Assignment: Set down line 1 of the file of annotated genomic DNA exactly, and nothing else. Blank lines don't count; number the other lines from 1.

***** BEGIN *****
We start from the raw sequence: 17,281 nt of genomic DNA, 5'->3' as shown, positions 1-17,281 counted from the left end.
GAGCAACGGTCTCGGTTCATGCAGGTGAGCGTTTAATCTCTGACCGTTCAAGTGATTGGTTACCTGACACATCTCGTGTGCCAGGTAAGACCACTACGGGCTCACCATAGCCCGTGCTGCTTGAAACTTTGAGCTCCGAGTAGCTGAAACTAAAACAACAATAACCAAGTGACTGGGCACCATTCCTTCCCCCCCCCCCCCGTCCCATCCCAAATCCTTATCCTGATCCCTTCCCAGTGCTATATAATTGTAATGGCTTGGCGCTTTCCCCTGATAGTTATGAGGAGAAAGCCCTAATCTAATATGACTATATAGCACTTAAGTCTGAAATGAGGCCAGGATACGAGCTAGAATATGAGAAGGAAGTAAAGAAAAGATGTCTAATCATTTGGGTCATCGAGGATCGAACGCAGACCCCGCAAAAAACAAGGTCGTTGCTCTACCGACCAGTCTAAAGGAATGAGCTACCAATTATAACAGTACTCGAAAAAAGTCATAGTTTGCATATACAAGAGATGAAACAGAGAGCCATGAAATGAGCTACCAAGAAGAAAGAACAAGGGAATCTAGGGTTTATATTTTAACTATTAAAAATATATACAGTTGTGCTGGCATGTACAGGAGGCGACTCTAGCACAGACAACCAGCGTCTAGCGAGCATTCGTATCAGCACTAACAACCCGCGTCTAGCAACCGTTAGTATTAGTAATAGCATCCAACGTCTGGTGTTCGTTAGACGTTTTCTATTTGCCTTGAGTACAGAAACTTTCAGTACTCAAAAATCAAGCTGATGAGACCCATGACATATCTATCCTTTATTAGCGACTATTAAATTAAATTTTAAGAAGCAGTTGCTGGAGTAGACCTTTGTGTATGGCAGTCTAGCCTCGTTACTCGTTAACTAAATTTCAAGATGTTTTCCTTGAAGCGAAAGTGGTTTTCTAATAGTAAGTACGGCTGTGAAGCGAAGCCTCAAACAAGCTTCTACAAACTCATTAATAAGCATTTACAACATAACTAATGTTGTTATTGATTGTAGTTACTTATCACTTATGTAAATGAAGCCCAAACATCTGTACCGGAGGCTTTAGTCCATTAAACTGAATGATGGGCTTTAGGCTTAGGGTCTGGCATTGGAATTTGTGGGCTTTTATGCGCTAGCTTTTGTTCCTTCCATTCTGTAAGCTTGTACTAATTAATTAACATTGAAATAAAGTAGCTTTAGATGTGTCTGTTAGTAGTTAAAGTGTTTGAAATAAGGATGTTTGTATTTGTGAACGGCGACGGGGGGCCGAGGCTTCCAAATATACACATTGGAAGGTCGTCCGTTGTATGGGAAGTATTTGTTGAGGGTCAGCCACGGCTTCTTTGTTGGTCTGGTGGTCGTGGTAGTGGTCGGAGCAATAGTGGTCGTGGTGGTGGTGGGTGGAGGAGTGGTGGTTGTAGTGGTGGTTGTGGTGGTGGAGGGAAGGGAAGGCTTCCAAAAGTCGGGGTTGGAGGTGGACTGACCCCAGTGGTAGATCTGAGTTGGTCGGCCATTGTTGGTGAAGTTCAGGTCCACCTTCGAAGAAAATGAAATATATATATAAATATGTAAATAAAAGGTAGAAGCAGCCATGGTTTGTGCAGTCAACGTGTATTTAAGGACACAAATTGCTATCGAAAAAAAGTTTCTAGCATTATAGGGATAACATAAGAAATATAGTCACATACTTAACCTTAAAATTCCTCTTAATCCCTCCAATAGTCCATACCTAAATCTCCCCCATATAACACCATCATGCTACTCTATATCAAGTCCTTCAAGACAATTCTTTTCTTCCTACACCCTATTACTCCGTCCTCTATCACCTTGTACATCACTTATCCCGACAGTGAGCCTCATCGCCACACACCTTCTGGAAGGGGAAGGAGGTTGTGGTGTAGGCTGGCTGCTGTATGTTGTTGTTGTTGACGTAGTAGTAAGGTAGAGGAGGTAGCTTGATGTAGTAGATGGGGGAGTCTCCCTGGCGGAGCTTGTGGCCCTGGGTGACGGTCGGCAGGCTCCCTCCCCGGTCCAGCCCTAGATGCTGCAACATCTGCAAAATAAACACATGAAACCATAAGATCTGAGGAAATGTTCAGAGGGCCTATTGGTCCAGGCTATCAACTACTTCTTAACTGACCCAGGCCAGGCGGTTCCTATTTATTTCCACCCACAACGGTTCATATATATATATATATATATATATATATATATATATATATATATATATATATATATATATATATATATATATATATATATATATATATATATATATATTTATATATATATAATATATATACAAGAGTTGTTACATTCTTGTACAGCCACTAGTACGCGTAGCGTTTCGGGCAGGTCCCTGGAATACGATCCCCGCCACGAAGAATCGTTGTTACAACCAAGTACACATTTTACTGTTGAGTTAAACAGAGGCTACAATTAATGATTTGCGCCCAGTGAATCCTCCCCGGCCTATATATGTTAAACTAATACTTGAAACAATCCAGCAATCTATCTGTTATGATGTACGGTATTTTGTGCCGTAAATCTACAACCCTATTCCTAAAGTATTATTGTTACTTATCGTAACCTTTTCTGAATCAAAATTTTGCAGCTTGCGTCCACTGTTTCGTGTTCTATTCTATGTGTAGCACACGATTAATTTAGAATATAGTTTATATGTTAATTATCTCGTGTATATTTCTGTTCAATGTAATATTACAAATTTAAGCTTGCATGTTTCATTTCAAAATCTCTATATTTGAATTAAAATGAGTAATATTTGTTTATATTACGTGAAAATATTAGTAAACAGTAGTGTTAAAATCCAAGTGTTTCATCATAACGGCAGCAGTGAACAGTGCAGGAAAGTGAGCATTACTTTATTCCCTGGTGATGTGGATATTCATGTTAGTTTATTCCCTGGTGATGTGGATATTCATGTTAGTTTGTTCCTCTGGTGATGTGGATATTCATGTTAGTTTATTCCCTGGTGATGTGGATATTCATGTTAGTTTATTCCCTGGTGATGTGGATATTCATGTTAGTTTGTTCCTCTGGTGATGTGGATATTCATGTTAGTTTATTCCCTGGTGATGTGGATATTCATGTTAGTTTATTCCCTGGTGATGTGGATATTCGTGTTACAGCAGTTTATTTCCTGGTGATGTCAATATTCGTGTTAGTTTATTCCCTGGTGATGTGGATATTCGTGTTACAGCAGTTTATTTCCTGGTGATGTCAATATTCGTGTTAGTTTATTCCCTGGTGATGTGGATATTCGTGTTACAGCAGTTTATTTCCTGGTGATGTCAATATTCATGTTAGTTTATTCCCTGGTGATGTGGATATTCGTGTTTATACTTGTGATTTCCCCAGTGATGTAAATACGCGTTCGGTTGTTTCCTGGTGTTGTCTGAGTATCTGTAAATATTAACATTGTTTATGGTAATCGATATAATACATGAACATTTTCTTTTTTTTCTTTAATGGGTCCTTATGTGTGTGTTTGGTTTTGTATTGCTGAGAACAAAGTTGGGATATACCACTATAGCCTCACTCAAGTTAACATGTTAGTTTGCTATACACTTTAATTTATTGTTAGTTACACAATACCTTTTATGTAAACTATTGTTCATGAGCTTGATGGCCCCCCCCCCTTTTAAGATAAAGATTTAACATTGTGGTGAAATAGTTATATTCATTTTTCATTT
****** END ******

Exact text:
We start from the raw sequence: 17,281 nt of genomic DNA, 5'->3' as shown, positions 1-17,281 counted from the left end.